Wednesday, January 26, 2011

Pipes of Knowing in CCK11

In his 2005 essay Connectivism: A learning theory for the digital age, George Siemens concludes with a bold assertion that "The pipe is more important than the content within the pipe." He goes on to clarify what he means, saying that "our ability to learn what we need for tomorrow is more important than what we know today. … As knowledge continues to grow and evolve, access to what is needed is more important than what the learner currently possesses." This is one of the most contentious statements in the essay. I work with college faculty to help them integrate electronic writing into their classes, and I use Connectivism as the pedagogical framework for our discussions. When we read this essay, most of my faculty balk at the idea that a conduit to new information is more important than the information they are giving their students today.

I, too, have worried with this statement, but I think I am beginning to come to terms with it, though perhaps not in the sense that Mr. Siemens suggests. In Edgar Morin's discussion of why we need to develop complex thought, he says that "the intelligibility of the system has to be found, not only in the system itself, but also in its relationship with the environment, and … this relationship is not a simple dependence: it is constitutive of the system [emphasis mine]. Reality is therefore as much in the connection (relationship) as in the distinction between the open system and its environment. This connection is absolutely crucial epistemologically, methodologically, theoretically, and empirically" (11). I think Morin's thoughts about the constitutive nature of connections is relevant to Connectivism.

Pipe is a somewhat unfortunate term as it suggests a mere conduit through which the thing of real value passes, be it water, gas, or knowledge, and this metaphor reinforces our notion that knowledge is a chunk of something that we teachers have and that passes through a pipe (lecture, discussion, textbook, demonstration, etc.) to the students who want that particular chunk. This is not quite right. The pipe does not transfer the knowledge, the pipe is the knowledge. Rather, let me change terms: the connection does not transfer the knowledge, the connection is the knowledge. The connection is constitutive of the knowledge. A connection is not a benign conduit through which knowledge passes undisturbed from Point A, the teacher, to Point B, the student.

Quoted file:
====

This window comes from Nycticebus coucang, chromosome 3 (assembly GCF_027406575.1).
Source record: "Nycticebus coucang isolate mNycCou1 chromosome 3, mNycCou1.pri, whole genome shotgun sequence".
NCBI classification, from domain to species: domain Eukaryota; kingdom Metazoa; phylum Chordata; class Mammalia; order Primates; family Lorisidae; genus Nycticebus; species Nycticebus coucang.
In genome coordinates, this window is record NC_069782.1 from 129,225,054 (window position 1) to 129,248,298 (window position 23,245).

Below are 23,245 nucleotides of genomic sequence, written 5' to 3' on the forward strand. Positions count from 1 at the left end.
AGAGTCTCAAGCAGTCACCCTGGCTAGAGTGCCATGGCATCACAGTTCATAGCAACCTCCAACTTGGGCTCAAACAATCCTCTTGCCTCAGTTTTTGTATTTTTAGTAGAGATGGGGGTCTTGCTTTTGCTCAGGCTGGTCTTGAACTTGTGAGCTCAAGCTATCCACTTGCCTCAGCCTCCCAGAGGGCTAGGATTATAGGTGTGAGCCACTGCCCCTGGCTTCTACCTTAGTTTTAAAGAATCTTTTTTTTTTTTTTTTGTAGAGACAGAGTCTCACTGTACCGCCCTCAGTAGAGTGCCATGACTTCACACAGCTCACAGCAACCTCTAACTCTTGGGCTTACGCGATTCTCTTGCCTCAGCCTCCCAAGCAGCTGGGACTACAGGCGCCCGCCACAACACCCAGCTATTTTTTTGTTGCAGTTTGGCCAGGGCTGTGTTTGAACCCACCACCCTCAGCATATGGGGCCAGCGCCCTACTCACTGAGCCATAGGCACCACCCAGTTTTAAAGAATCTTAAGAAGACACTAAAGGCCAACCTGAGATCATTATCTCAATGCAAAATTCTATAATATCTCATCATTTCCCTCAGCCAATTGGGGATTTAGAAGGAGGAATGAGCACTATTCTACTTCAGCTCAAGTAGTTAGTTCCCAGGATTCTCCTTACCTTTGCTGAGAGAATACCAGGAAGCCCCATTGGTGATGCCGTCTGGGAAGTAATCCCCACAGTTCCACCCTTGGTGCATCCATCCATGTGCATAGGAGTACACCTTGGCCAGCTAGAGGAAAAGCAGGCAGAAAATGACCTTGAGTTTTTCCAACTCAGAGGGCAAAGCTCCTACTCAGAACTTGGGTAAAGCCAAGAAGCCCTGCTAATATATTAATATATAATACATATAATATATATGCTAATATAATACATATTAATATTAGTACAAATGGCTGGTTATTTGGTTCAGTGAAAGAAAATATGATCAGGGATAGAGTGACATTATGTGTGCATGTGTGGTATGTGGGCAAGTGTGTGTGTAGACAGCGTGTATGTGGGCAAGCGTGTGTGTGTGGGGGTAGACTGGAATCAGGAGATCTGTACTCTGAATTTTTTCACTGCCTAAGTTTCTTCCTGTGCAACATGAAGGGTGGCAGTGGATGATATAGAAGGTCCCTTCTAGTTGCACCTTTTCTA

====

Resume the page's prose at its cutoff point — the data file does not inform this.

How is this so? I think what we are learning about brain activity can help clarify this constitutive nature of connections. A single thought, a single chunk of knowledge, is not a little kernel existing somewhere in our heads; rather, it is a pattern of neurons all firing in unison. Each neuron — which could be called a pipe — transmits an electro-chemical signal to the other neurons in the pattern, but it is not a benign pipe through which a thought moves. It isn't really a pipe, either. Rather, each neuron is constitutive of the thought. All the connections (pipes) firing in harmony are constitutive of the thought, and without them all, then it's a different thought.

If we make a fractal leap up the scale from neurons in a brain to students in a classroom (an admittedly risky leap), then we see that the connections within the classroom are, in fact, constitutive of the learning. Without the connections, the pattern — firing from the teacher's brain to the whiteboard demonstration and then to the students' brains and back again — would be broken. No pattern of connections = no learning.

This patterning of connections helps to explain why different students learn different things from the same lesson. The different patterns of light, sound, energy, and everything else between each student and the white board and the incredibly different patterns in their respective brains creates different patterns of meaning for each student. Most patterns, or understandings, are just subtly different, while some are radically different. It should be amazing that any two students form the same knowledge, and it is not at all surprising that most of them don't. And as we also know from brain research, these knowledge patterns have to be reinforced again and again to gain any traction in our minds, but the patterns are never exactly the same. Actually, some recent research suggests that we learn better if we change places each time we study a particular lesson. The shift in pattern seems to help abstract the learning, or reinforce the general pattern.

The connection, then, isn't just more important than the knowledge. It is the knowledge.
Post a Comment